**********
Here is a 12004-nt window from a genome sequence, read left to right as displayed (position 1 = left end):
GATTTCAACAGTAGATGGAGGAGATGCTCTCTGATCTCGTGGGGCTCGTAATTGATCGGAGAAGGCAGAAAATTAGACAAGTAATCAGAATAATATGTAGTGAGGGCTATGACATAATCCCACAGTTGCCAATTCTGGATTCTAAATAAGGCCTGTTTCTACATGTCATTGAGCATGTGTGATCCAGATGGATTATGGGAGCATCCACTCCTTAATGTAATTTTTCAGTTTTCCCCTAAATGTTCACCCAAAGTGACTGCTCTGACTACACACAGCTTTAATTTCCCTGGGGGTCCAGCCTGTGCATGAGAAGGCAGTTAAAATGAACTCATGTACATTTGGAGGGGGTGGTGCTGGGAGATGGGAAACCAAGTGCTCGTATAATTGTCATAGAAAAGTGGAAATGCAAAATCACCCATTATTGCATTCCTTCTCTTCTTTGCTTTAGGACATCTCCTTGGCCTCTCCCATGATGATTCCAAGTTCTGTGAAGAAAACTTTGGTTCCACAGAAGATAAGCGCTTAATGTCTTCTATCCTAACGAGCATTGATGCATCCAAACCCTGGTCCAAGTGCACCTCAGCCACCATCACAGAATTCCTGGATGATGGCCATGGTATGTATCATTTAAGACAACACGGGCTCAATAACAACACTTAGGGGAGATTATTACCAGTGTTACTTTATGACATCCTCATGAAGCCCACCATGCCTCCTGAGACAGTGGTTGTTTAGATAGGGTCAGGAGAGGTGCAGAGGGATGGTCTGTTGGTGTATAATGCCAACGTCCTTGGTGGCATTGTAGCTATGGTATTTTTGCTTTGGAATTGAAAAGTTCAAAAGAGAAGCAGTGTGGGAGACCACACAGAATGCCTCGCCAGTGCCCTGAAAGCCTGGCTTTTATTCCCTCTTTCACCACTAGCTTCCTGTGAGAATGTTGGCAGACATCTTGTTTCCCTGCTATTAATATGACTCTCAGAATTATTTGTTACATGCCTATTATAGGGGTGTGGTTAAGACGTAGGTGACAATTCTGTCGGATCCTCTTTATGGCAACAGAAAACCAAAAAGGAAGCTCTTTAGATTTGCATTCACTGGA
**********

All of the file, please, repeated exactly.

Here is a 12004-nt window from a genome sequence, read left to right as displayed (position 1 = left end):
GATTTCAACAGTAGATGGAGGAGATGCTCTCTGATCTCGTGGGGCTCGTAATTGATCGGAGAAGGCAGAAAATTAGACAAGTAATCAGAATAATATGTAGTGAGGGCTATGACATAATCCCACAGTTGCCAATTCTGGATTCTAAATAAGGCCTGTTTCTACATGTCATTGAGCATGTGTGATCCAGATGGATTATGGGAGCATCCACTCCTTAATGTAATTTTTCAGTTTTCCCCTAAATGTTCACCCAAAGTGACTGCTCTGACTACACACAGCTTTAATTTCCCTGGGGGTCCAGCCTGTGCATGAGAAGGCAGTTAAAATGAACTCATGTACATTTGGAGGGGGTGGTGCTGGGAGATGGGAAACCAAGTGCTCGTATAATTGTCATAGAAAAGTGGAAATGCAAAATCACCCATTATTGCATTCCTTCTCTTCTTTGCTTTAGGACATCTCCTTGGCCTCTCCCATGATGATTCCAAGTTCTGTGAAGAAAACTTTGGTTCCACAGAAGATAAGCGCTTAATGTCTTCTATCCTAACGAGCATTGATGCATCCAAACCCTGGTCCAAGTGCACCTCAGCCACCATCACAGAATTCCTGGATGATGGCCATGGTATGTATCATTTAAGACAACACGGGCTCAATAACAACACTTAGGGGAGATTATTACCAGTGTTACTTTATGACATCCTCATGAAGCCCACCATGCCTCCTGAGACAGTGGTTGTTTAGATAGGGTCAGGAGAGGTGCAGAGGGATGGTCTGTTGGTGTATAATGCCAACGTCCTTGGTGGCATTGTAGCTATGGTATTTTTGCTTTGGAATTGAAAAGTTCAAAAGAGAAGCAGTGTGGGAGACCACACAGAATGCCTCGCCAGTGCCCTGAAAGCCTGGCTTTTATTCCCTCTTTCACCACTAGCTTCCTGTGAGAATGTTGGCAGACATCTTGTTTCCCTGCTATTAATATGACTCTCAGAATTATTTGTTACATGCCTATTATAGGGGTGTGGTTAAGACGTAGGTGACAATTCTGTCGGATCCTCTTTATGGCAACAGAAAACCAAAAAGGAAGCTCTTTAGATTTGCATTCACTGGA